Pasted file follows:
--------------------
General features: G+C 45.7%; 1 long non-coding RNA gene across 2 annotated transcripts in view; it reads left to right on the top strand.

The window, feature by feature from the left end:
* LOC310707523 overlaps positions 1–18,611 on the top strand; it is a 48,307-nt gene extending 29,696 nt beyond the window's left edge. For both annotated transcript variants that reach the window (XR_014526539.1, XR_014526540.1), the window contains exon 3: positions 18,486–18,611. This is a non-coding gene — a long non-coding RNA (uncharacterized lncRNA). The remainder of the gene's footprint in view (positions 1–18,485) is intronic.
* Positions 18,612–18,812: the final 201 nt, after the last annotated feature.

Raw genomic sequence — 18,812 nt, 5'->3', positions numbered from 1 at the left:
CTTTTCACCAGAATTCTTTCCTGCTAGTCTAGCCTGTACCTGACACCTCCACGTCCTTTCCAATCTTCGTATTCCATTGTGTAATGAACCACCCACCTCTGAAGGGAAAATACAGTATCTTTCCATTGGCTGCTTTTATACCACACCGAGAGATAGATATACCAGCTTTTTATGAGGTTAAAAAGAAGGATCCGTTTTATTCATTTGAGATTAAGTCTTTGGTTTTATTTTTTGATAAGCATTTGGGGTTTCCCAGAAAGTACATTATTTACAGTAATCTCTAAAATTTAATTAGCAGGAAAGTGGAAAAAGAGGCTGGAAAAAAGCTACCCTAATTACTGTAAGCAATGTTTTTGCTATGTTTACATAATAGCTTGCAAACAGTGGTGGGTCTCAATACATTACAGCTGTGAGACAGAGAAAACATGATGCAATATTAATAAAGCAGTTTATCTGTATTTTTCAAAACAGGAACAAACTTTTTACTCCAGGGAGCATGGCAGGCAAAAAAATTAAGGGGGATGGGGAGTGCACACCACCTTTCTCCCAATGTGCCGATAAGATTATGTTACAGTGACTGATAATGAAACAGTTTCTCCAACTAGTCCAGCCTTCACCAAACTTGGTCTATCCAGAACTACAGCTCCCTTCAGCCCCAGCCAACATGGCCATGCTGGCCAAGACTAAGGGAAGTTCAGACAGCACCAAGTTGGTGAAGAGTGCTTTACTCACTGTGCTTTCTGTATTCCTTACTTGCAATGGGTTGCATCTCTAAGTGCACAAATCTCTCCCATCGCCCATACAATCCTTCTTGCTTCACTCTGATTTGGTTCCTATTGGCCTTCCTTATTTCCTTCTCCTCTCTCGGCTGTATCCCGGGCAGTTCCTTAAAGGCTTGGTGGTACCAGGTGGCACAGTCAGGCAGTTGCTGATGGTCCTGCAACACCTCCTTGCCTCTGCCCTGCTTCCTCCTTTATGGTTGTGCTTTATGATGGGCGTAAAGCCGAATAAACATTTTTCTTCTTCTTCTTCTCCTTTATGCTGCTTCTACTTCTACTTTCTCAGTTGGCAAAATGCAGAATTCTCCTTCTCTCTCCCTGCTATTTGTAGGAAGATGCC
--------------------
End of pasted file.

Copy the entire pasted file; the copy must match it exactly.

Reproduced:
General features: G+C 45.7%; 1 long non-coding RNA gene across 2 annotated transcripts in view; it reads left to right on the top strand.

The window, feature by feature from the left end:
* LOC310707523 overlaps positions 1–18,611 on the top strand; it is a 48,307-nt gene extending 29,696 nt beyond the window's left edge. For both annotated transcript variants that reach the window (XR_014526539.1, XR_014526540.1), the window contains exon 3: positions 18,486–18,611. This is a non-coding gene — a long non-coding RNA (uncharacterized lncRNA). The remainder of the gene's footprint in view (positions 1–18,485) is intronic.
* Positions 18,612–18,812: the final 201 nt, after the last annotated feature.

Raw genomic sequence — 18,812 nt, 5'->3', positions numbered from 1 at the left:
CTTTTCACCAGAATTCTTTCCTGCTAGTCTAGCCTGTACCTGACACCTCCACGTCCTTTCCAATCTTCGTATTCCATTGTGTAATGAACCACCCACCTCTGAAGGGAAAATACAGTATCTTTCCATTGGCTGCTTTTATACCACACCGAGAGATAGATATACCAGCTTTTTATGAGGTTAAAAAGAAGGATCCGTTTTATTCATTTGAGATTAAGTCTTTGGTTTTATTTTTTGATAAGCATTTGGGGTTTCCCAGAAAGTACATTATTTACAGTAATCTCTAAAATTTAATTAGCAGGAAAGTGGAAAAAGAGGCTGGAAAAAAGCTACCCTAATTACTGTAAGCAATGTTTTTGCTATGTTTACATAATAGCTTGCAAACAGTGGTGGGTCTCAATACATTACAGCTGTGAGACAGAGAAAACATGATGCAATATTAATAAAGCAGTTTATCTGTATTTTTCAAAACAGGAACAAACTTTTTACTCCAGGGAGCATGGCAGGCAAAAAAATTAAGGGGGATGGGGAGTGCACACCACCTTTCTCCCAATGTGCCGATAAGATTATGTTACAGTGACTGATAATGAAACAGTTTCTCCAACTAGTCCAGCCTTCACCAAACTTGGTCTATCCAGAACTACAGCTCCCTTCAGCCCCAGCCAACATGGCCATGCTGGCCAAGACTAAGGGAAGTTCAGACAGCACCAAGTTGGTGAAGAGTGCTTTACTCACTGTGCTTTCTGTATTCCTTACTTGCAATGGGTTGCATCTCTAAGTGCACAAATCTCTCCCATCGCCCATACAATCCTTCTTGCTTCACTCTGATTTGGTTCCTATTGGCCTTCCTTATTTCCTTCTCCTCTCTCGGCTGTATCCCGGGCAGTTCCTTAAAGGCTTGGTGGTACCAGGTGGCACAGTCAGGCAGTTGCTGATGGTCCTGCAACACCTCCTTGCCTCTGCCCTGCTTCCTCCTTTATGGTTGTGCTTTATGATGGGCGTAAAGCCGAATAAACATTTTTCTTCTTCTTCTTCTCCTTTATGCTGCTTCTACTTCTACTTTCTCAGTTGGCAAAATGCAGAATTCTCCTTCTCTCTCCCTGCTATTTGTAGGAAGATGCC